Pubdate: Thu, 07 May 2015
Source: Packet & Times (CN ON)
Copyright: 2015 Orillia Packet and Times
Author: Dave Dawson
Page: A6


Too often, those in charge of the public purse strings seem to spend 
like a carefree teenager with his first credit card; it's why 
governments at every level seem to rack up debilitating deficits.

With that in mind, the Orillia Police Services Board (OPSB) deserves 
credit for showing restraint this week, opting to follow protocol in 
making a difficult decision to turn down a well-intentioned request 
for $10,678 to help produce a drug-prevention film.

The idea for the film was the brainchild of Twin Lakes Secondary 
School teacher Leanne Young and Orillia OPP Const. Andrew MacDonald, 
who pitched a plan for an anti-drug documentary - which would be 
filmed in familiar area locales - that would be used to educate teens 
about the perils of drug use.

In making the pitch to the OPSB, MacDonald rightly pointed out the 
documentary could help Orillia become a pioneer in the local battle 
against drugs and could be used by other municipalities.

"Drugs are an issue for every community," he told board members, 
noting local doctors and service agencies are behind the project. 
"Let's be a visionary. Let's have a proactive approach rather than a 
reactive approach."

OPSB member and city Coun. Ralph Cipolla supported the idea, saying, 
"I think this is the best money we could spend as a board." And while 
he is right, and while the idea is a good one, the timing of the 
request is all wrong.

There is no money in the board's 2015 budget for such an unexpected 
request and the city's protocol is to consider such requests during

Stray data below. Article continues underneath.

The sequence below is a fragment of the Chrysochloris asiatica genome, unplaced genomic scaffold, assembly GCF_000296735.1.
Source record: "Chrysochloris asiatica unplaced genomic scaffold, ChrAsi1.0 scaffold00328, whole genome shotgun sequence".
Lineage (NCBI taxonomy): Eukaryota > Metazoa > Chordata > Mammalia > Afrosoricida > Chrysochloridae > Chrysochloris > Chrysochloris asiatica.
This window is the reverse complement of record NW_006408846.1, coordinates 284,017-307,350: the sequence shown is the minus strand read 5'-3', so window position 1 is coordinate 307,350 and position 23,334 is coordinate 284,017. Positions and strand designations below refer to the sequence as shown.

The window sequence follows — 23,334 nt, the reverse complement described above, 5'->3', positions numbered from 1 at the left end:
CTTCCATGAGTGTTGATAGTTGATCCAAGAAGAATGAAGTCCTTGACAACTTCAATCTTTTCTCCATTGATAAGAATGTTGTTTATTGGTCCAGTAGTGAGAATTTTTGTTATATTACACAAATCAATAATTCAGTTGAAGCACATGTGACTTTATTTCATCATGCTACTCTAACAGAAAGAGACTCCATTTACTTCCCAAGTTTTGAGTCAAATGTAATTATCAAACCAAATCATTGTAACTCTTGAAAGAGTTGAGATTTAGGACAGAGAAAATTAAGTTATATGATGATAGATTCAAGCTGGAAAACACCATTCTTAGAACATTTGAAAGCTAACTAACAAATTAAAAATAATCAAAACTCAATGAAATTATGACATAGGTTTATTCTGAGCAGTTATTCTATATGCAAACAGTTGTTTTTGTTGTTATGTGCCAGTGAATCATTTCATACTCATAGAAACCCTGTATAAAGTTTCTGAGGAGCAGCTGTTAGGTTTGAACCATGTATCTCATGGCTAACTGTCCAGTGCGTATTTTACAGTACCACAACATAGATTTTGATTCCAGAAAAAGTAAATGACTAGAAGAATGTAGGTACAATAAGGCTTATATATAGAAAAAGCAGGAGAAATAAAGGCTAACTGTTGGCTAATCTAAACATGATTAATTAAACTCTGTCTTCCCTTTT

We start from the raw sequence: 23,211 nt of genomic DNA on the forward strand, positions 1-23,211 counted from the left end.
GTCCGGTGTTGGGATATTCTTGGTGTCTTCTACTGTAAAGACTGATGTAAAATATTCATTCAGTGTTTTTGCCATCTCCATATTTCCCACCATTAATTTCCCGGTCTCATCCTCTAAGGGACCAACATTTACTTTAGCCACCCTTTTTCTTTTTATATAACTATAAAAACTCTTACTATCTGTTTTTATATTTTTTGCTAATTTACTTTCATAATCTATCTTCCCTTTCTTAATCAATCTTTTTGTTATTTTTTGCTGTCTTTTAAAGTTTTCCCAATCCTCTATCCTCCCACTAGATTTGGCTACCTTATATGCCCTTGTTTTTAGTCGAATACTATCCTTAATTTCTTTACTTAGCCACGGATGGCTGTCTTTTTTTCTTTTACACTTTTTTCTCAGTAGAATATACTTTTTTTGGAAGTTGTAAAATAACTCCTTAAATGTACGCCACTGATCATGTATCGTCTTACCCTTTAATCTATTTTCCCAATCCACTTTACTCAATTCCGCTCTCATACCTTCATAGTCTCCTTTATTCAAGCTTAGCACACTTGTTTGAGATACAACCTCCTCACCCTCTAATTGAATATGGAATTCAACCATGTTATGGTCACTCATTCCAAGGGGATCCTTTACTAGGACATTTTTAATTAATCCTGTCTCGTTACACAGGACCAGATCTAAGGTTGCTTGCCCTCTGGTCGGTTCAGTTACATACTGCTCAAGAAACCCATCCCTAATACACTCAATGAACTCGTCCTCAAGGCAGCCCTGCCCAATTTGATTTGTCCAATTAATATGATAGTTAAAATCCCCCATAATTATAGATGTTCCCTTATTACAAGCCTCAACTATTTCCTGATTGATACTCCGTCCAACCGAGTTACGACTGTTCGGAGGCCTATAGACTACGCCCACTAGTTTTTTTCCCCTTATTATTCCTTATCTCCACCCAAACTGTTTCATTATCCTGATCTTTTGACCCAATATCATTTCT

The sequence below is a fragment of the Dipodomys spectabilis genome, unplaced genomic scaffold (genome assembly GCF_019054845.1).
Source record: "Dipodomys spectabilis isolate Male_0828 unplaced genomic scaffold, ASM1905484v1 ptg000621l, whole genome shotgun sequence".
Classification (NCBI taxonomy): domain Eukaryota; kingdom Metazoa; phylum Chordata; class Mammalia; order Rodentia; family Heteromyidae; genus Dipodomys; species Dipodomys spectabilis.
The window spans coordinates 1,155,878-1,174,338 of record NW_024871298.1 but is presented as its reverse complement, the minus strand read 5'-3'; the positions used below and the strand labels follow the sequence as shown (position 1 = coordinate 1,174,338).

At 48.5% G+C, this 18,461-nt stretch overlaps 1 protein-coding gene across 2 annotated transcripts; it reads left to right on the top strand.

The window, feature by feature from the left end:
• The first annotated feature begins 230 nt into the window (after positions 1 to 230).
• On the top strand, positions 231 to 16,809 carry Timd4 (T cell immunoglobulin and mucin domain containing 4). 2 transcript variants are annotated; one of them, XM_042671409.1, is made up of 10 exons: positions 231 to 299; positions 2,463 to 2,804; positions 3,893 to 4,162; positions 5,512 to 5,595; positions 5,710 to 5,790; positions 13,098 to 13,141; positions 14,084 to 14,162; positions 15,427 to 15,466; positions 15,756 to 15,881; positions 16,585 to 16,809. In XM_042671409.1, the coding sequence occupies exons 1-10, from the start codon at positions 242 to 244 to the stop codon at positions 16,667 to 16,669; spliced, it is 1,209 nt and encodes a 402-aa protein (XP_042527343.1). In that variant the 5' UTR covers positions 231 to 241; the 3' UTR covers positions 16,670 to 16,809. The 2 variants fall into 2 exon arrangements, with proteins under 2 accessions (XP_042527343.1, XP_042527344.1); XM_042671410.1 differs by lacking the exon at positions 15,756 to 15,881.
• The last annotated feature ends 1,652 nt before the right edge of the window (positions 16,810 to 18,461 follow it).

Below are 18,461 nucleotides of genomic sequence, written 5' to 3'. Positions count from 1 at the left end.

budget deliberations, when projects can be considered not only on 
their individual merit but in context with other competing projects. 
With that in mind, the OPSB did the right thing, referring funding 
for the project - which everyone agreed had merit - to next year's budget.

"The rationale for putting (the request) forward to the 2016 budget 
is so that council has all the requests for funding from all the 
sources and they can put them side by side and determine which ones 
should be funded and which ones shouldn't be funded," said Bob 
Ripley, the city's chief financial officer. "Every project by itself 
looks like a really good project. But when you start recognizing that 
funds are limited, and you may not be able to fund all the projects, 
something's got to drop off ... It's only when you put them side by 
side that you're recognizing that."

If each civic board and city council judiciously followed this 
protocol, this municipality would be in a much healthier fiscal position.

It's important to note this prudent decision will not kill what is an 
exemplary idea. MacDonald said while they had hoped to create the 
film this year, the delay - along with suggestions from board members 
about deploying social media - might make the project better and more 

It's an excellent lesson on responsible spending, following protocol 
and in respecting not only those requesting assistance but those who 
are, ultimately, providing that assistance.
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MAP posted-by: Jay Bergstrom